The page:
What is That Smell – Terpenes 101

 

Do you ever wonder why certain aromas affect us the way that they do? Freshly cut grass, coffee grounds, gasoline, baby powder? Maybe these are the ones that seem to affect me – spark memories, produce emotions, get under my skin. Have you wondered why these smells impact us the way that they do?

Well, let’s talk about terpenes, which quite literally are, what you smell. They are the life blood of plants, berries, fruits, that give the distinct odours you pick up when you smell them. That distinct smell of the pine tree at christmas, and that fresh bouquet of roses? Terpenes.

Every plant is full of chemical compounds. Cannabis is no different. Around 140 of these belong to a gross class of aromatic organic hydrocarbons, which are known as terpenes. When you smell that pungent smell of cannabis – the terpene – you can trust that under that distinct aroma is a complex working of constituents affecting your body and brain in various ways.

Have you heard cannabis flavours described as mint, berry, citrus, and pine? Well those are the terpene oils at work. They are secreted in the same glands that produce cannabinoids CBD and THC, and similar to many other strong-smelling flora, terpenes began with the biological purpose of keeping predators away while drawing in the coveted pollinators. There are numerous factors which affect how the plant develops it’s specific terpene make-up, including weather, maturation, soil type, age, climate, fertilizers, and even the time of day.

The wide array of flavours and constituents provided by terpenes is wildly impressive, however, when it comes to the cannabis plant, it can be argued that the plant’s ability to interconnect terpenes with other compounds found within, such as cannabinoids, is outstanding. It is understood that cannabis varieties are bred specifically to contain high amounts of THC, thus reducing other cannabinoids such as CDB, which has many speculating that the differences in various strains of cannabis can largely be placed on the terpenes present in specific plants.

The ability for THC to bind to cannabinoid receptors, which are brain dominant, specifically where psychoactive effects are made. The binding to these receptor sites can also be known to actually change or affect the chemicals produced, while also affecting how much THC crosses the blood-brain barrier. It can be said that dopamine, serotonin, and other neurotransmitters are also reached, affecting how they behave in way of availability, movement, creation, and elimination. While each terpene, and the effect it produces varies from one to the next, here are a few key terpene facts to keep in mind:

  1. After greenery and flora are harvested, their compounds change to what is biologically referred to as a terpenoid. It is essential that proper curing procedures take place to ensure the compounds remain intact, as high heat will burn off these naturally occurring compounds, which can diminish potency and effectiveness.
  2. When growing cannabis plants, it’s important to know that terpene production is either encouraged or hindered dependant on what nourishes it. The most effective way to grow a bounty of flavour-filled flowers is to feed your crops organic.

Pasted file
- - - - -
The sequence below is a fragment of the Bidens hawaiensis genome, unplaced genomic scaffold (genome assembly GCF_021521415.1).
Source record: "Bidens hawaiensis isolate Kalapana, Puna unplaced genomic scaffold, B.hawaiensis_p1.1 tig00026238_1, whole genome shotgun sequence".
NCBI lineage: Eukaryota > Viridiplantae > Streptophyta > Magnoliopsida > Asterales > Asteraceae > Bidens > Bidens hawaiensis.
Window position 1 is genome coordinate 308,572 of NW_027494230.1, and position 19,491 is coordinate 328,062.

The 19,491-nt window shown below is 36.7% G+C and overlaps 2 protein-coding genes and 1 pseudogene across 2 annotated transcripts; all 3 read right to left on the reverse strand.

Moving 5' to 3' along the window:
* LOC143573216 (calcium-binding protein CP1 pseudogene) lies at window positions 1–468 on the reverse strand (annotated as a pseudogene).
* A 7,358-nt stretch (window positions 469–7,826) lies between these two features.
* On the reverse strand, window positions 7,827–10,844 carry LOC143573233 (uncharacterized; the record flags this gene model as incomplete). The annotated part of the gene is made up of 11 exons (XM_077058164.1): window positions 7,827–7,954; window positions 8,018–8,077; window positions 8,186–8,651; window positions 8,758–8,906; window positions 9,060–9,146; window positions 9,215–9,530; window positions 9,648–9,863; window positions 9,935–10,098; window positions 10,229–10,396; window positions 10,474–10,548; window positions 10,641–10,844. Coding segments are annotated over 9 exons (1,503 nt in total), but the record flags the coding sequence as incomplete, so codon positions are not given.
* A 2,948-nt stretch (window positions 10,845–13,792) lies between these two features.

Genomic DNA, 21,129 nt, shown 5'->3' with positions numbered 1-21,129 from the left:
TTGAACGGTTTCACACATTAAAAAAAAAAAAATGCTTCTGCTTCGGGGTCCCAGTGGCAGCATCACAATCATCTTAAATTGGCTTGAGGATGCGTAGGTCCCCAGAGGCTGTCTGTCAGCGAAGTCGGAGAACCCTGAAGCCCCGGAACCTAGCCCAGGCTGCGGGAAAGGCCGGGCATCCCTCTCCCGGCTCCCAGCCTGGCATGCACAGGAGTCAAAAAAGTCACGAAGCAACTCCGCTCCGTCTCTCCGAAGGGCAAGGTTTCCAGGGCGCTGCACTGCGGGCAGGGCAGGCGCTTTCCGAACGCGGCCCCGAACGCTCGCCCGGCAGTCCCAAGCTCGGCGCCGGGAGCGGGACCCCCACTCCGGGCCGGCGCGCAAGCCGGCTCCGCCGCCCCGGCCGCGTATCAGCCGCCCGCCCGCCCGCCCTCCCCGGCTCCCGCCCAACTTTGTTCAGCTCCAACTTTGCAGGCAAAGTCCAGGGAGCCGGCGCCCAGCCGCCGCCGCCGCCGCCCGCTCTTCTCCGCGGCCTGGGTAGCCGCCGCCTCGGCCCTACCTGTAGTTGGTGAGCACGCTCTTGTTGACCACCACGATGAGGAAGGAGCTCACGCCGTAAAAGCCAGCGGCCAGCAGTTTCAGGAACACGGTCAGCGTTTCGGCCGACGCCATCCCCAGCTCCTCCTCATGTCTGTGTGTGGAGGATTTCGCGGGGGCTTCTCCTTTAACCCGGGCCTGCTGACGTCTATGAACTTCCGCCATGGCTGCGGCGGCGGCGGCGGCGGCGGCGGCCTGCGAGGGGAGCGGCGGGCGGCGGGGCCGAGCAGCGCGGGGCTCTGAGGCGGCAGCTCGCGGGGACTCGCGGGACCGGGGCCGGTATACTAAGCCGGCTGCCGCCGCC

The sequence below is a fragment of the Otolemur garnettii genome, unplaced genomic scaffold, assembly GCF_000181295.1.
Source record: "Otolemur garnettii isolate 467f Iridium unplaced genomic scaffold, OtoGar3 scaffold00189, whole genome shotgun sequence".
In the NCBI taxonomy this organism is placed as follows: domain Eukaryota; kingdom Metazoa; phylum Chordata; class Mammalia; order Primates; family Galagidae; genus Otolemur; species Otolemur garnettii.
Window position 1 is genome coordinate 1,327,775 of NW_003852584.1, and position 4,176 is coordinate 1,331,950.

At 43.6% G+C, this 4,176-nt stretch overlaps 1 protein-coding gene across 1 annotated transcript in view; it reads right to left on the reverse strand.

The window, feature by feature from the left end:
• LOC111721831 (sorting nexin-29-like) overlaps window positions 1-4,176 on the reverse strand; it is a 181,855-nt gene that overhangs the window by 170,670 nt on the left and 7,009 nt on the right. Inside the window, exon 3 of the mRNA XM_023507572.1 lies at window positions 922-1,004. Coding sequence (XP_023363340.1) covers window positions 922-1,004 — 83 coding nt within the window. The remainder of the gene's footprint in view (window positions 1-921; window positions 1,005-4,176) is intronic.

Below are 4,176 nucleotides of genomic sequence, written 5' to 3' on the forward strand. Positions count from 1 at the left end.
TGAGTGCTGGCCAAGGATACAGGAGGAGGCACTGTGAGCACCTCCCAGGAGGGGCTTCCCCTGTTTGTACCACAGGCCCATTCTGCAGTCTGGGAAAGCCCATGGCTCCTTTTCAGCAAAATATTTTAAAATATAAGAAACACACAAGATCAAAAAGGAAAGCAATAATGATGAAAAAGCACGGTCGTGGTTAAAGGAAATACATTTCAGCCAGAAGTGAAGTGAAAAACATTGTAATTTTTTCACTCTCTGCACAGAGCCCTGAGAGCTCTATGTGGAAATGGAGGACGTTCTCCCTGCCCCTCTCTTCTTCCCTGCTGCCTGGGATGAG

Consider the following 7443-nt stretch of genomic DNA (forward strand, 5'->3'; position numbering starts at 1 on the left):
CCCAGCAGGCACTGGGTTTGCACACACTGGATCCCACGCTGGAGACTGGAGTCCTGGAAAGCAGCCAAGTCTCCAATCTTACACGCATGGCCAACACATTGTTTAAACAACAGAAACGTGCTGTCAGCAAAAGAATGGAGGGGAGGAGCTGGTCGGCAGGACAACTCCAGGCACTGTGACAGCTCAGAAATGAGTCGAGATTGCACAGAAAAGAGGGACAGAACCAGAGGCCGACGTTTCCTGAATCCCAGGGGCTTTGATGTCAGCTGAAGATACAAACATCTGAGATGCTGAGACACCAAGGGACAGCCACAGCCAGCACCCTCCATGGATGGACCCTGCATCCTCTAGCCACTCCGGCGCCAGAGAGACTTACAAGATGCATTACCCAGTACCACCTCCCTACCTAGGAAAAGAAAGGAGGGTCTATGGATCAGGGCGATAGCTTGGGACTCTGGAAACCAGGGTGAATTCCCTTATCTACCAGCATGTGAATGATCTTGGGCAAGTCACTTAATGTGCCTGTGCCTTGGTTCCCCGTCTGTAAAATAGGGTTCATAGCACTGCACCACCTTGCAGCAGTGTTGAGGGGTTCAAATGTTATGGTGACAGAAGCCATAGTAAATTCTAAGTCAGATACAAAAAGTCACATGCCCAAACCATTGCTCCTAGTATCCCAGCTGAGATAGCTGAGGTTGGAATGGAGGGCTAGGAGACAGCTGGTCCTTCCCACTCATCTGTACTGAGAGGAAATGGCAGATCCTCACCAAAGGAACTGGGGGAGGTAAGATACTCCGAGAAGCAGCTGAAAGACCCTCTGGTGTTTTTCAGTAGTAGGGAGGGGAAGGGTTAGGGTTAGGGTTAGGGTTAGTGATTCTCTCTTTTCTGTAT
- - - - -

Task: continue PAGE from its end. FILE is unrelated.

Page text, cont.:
3. The ‘terp wheel’ is what many refer to when referencing certain flavours experiences during and after smoking or consumption. At the core, the wheel is composed of spicy, sour, bitter, and sweet flavours.  The flavours are said to become more specific as one moves farther out on the wheel.
  4. Make sure your plants are showered with a lot of fresh water, as this will allow for the plant’s terpenes to expand as freely and greatly as possible. Any salt or chemical build up in the soil will prevent terpenes from growing to full potential. You will taste the difference between a plant that has been well watered and one that hasn’t.
  5. Look at more than just the THC percentages present when choosing a specific strain. There are many other valuable compounds and constituents present which make up a strong product.
  6. You can buy terpenes in a bottle, which are most commonly referred to as essential oils. Make sure you are purchasing from a reputable (and legal) source, as any cutting or alterations to pure products (by adding fillers or using excess heat) can also have an effect on the potency and effectiveness of the oil.
  7. The ways in which terpene interact with cannabinoids have been shown to produce incredible effects on the brain. Some are especially helpful in stress relief, sleep disorders, and focus. They have the ability to speed up the absorption rate of THC in our bodies, increase and decrease dopamine and serotonin production, and affect our moods. The “high” experienced depends greatly on which dominant terpene is present in the product. What may seem like a subtle difference between the smell of limonene and myrcene, for example, holds greater changes both physically and psychologically to the human body.

Terpenes hold great benefit, and the ones found in cannabis have been largely un-tapped until recently. From their anti-inflammatory and anti-carcinogenic properties, greater understanding of these organic compounds are beginning to surface. It is likely that new medical and scientific ground will be tread as continued research into these magnificent properties is conducted.